In a decision of the President of the EPO dated 1 April 2020 (OJ EPO 2020, A39), it was stipulated that oral proceedings before examining divisions were to be held by videoconference, and on the premises of the EPO only if there were serious reasons not to hold a videoconference, such as the need to take evidence (see also OJ EPO 2020, A40). With a decision of the President of the EPO and accompanying notice (OJ EPO, 2020, A41 and A42), the launch of a pilot project for oral proceedings by videoconference before opposition divisions, with the agreement of all parties, was announced. With the decision of the President of the EPO dated 10 November 2020 and accompanying notice (OJ EPO 2020, A121 and A122), it was inter alia announced that the pilot project would be extended until 15 September 2021, and as previously decided for examination proceedings, that oral proceedings before opposition divisions were to be held by videoconference, and on the premises of the EPO only if there were serious reasons not to hold a videoconference.

1.3 History of oral proceedings by videoconference at the EPO: the practice before the Boards of Appeal

The approach of the first instance, according to which oral proceedings by videoconference were considered equivalent to oral proceedings on the premises of the EPO (and thus as oral proceedings pursuant to Article 116 EPC), has to date not been challenged in a case leading to a decision of the Boards of Appeal. This is not surprising given that until recently (supra), oral proceedings by videoconference in both examination and opposition proceedings could only take place with the consent of the parties.

By means of a series of communications published on the website of the Boards of Appeal regarding measures adopted due to the coronavirus pandemic (dated 6, 15, and 25 May, 29 July and 19 October 2020), it was announced that oral proceedings before the Boards of Appeal could take place by videoconference, with the agreement of the parties concerned. Provisions for the attendance of members of the public pursuant to Article 116(4) EPC were also addressed.

Decision T 1378/16 of 8 May 2020 concerned an appeal from a decision of an examining division to refuse a European patent application. This was the first case before the Boards of Appeal in which oral proceedings were held by videoconference (reasons, 1.1), and was held with the agreement of the appellant (reasons, 1.5). It was noted therein that in the past, the Boards had rejected requests to hold oral proceedings by videoconference on the basis that a general framework, in particular, provisions for suitable videoconference rooms and the attendance of the public, were lacking (reasons, 1.2, first paragraph). However, it was also noted that earlier decisions of the Boards had held that Article 116 EPC did not mandate that oral proceedings take place with the physical presence of the parties, and that therefore it was within the discretion of the board concerned to decide whether or not to select this form for the parties' oral submissions (reasons, 1.2, second paragraph).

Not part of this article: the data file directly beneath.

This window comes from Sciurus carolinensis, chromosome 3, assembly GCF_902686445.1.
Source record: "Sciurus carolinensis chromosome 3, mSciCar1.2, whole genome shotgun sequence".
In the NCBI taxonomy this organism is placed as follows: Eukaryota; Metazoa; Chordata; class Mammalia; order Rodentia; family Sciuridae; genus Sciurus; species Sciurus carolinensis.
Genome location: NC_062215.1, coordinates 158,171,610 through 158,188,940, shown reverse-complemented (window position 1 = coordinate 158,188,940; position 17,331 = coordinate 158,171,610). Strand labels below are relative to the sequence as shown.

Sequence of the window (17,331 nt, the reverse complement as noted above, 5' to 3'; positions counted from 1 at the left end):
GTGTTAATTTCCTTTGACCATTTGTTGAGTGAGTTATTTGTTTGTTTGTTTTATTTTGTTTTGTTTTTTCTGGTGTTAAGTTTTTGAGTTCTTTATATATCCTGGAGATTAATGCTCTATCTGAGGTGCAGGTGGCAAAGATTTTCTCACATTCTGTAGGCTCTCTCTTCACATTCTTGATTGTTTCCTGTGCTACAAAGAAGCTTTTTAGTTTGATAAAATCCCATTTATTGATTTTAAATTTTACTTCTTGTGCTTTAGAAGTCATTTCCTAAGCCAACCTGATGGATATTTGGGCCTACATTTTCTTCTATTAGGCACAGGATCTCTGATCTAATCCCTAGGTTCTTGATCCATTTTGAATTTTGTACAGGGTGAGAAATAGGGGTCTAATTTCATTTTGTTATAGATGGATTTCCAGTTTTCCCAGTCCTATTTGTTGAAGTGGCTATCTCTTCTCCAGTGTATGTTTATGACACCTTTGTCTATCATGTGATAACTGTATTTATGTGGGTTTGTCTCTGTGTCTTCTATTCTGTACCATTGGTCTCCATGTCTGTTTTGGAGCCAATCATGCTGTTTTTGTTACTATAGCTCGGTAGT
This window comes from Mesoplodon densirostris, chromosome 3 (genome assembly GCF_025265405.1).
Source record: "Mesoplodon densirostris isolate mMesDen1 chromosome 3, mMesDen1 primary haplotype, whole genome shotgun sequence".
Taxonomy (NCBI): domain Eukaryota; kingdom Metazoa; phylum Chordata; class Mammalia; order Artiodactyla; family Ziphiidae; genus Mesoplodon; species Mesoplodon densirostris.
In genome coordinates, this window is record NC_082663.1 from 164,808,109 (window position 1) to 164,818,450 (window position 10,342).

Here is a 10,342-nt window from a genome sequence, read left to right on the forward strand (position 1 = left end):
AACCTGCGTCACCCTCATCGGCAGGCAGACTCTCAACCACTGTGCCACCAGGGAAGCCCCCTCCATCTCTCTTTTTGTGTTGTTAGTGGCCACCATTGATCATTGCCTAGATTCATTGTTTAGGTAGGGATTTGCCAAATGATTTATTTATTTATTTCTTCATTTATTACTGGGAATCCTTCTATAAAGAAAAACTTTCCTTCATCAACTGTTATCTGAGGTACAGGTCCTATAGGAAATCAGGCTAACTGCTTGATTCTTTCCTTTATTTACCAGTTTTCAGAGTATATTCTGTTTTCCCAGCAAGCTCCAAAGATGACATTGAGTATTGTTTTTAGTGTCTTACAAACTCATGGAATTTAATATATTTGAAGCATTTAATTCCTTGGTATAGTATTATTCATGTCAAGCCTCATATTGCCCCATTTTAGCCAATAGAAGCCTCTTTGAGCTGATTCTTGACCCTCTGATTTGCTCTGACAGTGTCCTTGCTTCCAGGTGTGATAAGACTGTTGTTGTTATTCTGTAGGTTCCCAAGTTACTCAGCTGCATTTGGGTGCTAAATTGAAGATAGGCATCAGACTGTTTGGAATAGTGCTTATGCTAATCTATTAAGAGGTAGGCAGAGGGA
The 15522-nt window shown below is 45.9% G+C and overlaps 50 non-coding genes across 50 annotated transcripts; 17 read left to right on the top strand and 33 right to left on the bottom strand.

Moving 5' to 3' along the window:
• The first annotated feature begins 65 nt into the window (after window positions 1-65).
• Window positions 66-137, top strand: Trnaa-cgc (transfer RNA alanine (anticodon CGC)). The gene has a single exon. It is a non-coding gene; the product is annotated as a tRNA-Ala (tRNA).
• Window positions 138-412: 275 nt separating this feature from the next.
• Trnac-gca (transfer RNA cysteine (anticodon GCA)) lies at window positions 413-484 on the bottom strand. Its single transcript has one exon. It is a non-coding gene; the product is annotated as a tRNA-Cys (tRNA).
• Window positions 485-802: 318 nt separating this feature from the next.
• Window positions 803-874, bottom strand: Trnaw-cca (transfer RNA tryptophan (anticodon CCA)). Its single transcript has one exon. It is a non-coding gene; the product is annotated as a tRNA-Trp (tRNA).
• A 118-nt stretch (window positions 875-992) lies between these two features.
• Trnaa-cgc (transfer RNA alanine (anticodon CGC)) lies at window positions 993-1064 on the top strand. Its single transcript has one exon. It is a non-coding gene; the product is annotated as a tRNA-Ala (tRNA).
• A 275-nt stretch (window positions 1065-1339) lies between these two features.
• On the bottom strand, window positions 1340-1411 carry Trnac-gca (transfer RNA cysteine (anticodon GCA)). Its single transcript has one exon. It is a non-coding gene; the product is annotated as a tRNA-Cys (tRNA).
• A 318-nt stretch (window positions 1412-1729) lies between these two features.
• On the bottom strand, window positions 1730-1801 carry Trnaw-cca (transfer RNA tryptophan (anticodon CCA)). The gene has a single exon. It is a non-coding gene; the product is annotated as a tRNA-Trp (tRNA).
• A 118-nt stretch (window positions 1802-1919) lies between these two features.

The board in T 1378/16 endorsed this earlier interpretation of the legal framework and stated (reasons, 1.3):

"Hence, oral proceedings held by videoconference are not excluded by the EPC and fulfill the requirements for holding oral proceedings within the meaning of Article 116 EPC. The EPC only requires that the public character of the proceedings be ensured

(Article 116(4) EPC). The form in which parties present orally their arguments - with or without physical presence - is not predetermined by Article 116 EPC."

A user consultation on an amendment to the Rules of Procedure of the Boards of Appeal was published on the website of the Boards of Appeal on 13 November 2020. Proposed Article 15a RPBA stipulated inter alia that "the Board may decide to hold oral proceedings pursuant to Article 116 EPC by videoconference if the Board considers it appropriate to do so, either upon request by a party or of its own motion" (paragraph (1)). Thus, according to this provision, the express agreement of the parties to the proceedings was no longer required ("Explanatory remarks" accompanying the proposed text, point 2). According to said remarks, proposed new Article 15a RPBA fell within the legal framework of Article 116 EPC (points 4-7): neither Article 116 EPC nor any other article of the EPC or the RPBA 2020 stipulated that parties to the proceedings, their representatives or members of the board must be physically present in the oral proceedings room. Therefore, according to these explanatory remarks, neither the EPC nor the RPBA 2020 excluded oral proceedings by videoconference.

In a communication published on the website of the Boards of Appeal dated 15 December 2020, reference was made to the adoption by the Boards of Appeal Committee of new Article 15a RPBA (BOAC/16/20). It was stated in said communication that:

"From 1 January 2021 boards may conduct oral proceedings by VICO even without the agreement of the parties concerned, as has now been made clear in the new Article 15a RPBA adopted by the Boards of Appeal Committee. Since the new provision merely clarifies an existing possibility, boards may adapt their practice as regards dispensing with the need to obtain the agreement of the parties concerned even before the date of its entry into force."

1.4 The present case

As far as the board is aware, the present decision concerns the first case before the Boards of Appeal for which oral proceedings by videoconference were held without the agreement of a party to the proceedings.